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From Raj N <raj.cassan...@gmail.com>
Subject Re: Repair Process Taking too long
Date Sun, 20 May 2012 04:05:11 GMT
Can I infer from this that if I have 3 replicas, then running repair
without -pr won 1 node will repair the other 2 replicas as well.

-Raj

On Sat, Apr 14, 2012 at 2:54 AM, Zhu Han <hanzhu@nutstore.net> wrote:

>
> On Sat, Apr 14, 2012 at 1:57 PM, Igor <igor@4friends.od.ua> wrote:
>
>> Hi!
>>
>> What is the difference between 'repair' and '-pr repair'? Simple repair
>> touch all token ranges (for all nodes) and -pr touch only range for which
>> given node responsible?
>>
>>
> -pr only touches the primary range of the node.  If you executes -pr
> against all nodes in replica groups,  then all ranges are repaired.
>
>>
>>
>> On 04/12/2012 05:59 PM, Sylvain Lebresne wrote:
>>
>>> On Thu, Apr 12, 2012 at 4:06 PM, Frank Ng<buzztemk@gmail.com>  wrote:
>>>
>>>> I also noticed that if I use the -pr option, the repair process went
>>>> down
>>>> from 30 hours to 9 hours.  Is the -pr option safe to use if I want to
>>>> run
>>>> repair processes in parallel on nodes that are not replication peers?
>>>>
>>> There is pretty much two use case for repair:
>>> 1) to rebuild a node: if say a node has lost some data due to a hard
>>> drive corruption or the like and you want to to rebuild what's missing
>>> 2) the periodic repairs to avoid problem with deleted data coming back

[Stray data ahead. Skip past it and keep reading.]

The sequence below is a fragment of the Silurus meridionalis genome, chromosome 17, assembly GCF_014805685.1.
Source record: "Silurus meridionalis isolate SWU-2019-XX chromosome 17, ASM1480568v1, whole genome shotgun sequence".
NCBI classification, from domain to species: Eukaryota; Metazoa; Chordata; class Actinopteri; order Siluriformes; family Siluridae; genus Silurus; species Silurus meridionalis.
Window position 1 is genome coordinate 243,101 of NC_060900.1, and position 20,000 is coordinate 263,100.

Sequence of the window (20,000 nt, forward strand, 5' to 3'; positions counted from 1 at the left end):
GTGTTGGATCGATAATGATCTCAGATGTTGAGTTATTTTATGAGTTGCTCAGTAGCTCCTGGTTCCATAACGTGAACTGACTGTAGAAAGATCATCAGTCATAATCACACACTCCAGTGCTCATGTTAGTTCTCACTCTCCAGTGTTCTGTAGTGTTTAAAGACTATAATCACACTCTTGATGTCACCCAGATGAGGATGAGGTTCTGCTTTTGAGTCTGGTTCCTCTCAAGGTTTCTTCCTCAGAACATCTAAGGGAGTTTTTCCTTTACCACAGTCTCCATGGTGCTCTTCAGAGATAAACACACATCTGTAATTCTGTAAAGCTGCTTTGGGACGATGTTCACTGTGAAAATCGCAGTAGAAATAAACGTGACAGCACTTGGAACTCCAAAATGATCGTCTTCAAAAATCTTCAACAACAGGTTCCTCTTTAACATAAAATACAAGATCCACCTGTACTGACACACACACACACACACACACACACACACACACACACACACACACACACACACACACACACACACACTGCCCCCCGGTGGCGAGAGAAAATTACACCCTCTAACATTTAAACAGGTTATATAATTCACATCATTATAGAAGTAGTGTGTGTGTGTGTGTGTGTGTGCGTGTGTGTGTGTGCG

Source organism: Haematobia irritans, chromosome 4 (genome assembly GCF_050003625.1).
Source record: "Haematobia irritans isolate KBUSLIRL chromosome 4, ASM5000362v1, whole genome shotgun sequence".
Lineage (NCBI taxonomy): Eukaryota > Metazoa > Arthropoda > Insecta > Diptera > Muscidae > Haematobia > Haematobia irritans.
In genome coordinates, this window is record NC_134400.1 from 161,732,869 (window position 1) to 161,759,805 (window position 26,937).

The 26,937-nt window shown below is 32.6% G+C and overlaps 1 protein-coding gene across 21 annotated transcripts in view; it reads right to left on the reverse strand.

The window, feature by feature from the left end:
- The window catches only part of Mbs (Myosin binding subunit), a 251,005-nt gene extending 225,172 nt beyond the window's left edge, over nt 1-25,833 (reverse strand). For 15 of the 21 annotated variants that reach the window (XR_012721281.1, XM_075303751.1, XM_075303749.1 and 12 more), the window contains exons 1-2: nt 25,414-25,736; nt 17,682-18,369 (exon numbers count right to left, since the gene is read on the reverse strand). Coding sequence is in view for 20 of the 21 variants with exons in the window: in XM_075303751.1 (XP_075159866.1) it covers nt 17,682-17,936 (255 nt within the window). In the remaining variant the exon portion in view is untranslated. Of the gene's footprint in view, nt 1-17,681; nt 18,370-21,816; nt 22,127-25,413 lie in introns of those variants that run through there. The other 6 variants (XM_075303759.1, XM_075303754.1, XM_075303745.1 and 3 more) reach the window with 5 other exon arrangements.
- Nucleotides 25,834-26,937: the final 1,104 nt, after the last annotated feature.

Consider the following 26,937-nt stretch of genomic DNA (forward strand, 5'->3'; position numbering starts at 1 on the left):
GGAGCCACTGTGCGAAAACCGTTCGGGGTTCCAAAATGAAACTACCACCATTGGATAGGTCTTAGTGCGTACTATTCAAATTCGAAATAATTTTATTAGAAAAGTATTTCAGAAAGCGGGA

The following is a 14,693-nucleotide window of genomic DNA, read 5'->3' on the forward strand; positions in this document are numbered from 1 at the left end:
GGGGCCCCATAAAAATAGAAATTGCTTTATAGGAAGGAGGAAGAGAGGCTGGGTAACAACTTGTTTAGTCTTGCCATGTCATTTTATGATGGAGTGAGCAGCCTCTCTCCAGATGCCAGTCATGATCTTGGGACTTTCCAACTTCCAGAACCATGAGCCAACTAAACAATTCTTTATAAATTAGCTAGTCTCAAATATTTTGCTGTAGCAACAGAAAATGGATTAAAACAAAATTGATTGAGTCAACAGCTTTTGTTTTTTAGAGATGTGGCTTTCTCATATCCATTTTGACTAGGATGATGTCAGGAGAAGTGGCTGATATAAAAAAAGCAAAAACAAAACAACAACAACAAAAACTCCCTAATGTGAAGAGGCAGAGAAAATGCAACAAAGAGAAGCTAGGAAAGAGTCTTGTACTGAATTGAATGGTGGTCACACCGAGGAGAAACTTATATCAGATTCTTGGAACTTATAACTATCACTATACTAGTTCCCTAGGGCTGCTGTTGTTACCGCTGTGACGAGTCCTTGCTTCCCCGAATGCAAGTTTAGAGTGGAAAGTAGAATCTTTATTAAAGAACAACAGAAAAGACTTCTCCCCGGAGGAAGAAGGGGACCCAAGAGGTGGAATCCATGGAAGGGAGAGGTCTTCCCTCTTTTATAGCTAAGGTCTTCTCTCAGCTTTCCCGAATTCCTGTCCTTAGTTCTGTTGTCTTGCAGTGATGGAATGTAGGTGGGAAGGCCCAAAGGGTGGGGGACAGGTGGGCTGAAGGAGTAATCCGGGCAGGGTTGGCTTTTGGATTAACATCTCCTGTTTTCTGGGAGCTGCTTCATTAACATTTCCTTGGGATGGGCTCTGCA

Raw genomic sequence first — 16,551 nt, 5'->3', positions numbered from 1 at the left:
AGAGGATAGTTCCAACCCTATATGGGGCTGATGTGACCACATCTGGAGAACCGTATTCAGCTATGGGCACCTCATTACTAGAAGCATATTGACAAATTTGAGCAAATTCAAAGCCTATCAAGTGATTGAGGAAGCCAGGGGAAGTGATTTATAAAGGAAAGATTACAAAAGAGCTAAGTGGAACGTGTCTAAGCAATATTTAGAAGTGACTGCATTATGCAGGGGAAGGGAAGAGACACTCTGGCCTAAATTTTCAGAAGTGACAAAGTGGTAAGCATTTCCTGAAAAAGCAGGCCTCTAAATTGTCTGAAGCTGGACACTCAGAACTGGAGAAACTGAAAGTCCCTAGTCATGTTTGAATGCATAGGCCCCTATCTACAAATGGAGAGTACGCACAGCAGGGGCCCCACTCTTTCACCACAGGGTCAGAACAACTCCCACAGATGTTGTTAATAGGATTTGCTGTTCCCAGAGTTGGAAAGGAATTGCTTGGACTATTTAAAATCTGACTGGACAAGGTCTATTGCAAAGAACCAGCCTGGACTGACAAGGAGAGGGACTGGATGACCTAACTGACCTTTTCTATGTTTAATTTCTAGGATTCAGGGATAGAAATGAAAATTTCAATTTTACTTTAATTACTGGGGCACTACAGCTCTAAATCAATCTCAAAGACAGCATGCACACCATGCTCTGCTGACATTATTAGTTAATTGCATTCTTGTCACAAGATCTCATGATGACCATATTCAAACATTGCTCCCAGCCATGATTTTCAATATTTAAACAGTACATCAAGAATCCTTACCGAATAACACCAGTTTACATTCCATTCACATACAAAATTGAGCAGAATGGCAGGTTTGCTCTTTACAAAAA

>>> from the dead (basically:
>>> http://wiki.apache.org/**cassandra/Operations#**
>>> Frequency_of_nodetool_repair<http://wiki.apache.org/cassandra/Operations#Frequency_of_nodetool_repair>
>>> )
>>>
>>> In case 1) you want to run 'nodetool repair' (without -pr) against the
>>> node to rebuild.
>>> In case 2) (which I suspect is the case your talking now), you *want*
>>> to use 'nodetool repair -pr' on *every* node of the cluster. I.e.
>>> that's the most efficient way to do it. The only reason not to use -pr
>>> in this case would be that it's not available because you're using an
>>> old version of Cassandra. And yes, it's is safe to run with -pr in
>>> parallel on nodes that are not replication peers.
>>>
>>> --
>>> Sylvain
>>>
>>>
>>>  thanks
>>>>
>>>>
>>>> On Thu, Apr 12, 2012 at 12:06 AM, Frank Ng<berrytemk@gmail.com>  wrote:
>>>>
>>>>> Thank you for confirming that the per node data size is most likely
>>>>> causing the long repair process.  I have tried a repair on smaller
>>>>> column
>>>>> families and it was significantly faster.
>>>>>
>>>>> On Wed, Apr 11, 2012 at 9:55 PM, aaron morton<aaron@thelastpickle.com*
>>>>> *>
>>>>> wrote:
>>>>>
>>>>>> If you have 1TB of data it will take a long time to repair. Every
bit
>>>>>> of
>>>>>> data has to be read and a hash generated. This is one of the reasons
>>>>>> we
>>>>>> often suggest that around 300 to 400Gb per node is a good load in
the
>>>>>> general case.
>>>>>>
>>>>>> Look at nodetool compactionstats .Is there a validation compaction
>>>>>> running ? If so it is still building the merkle  hash tree.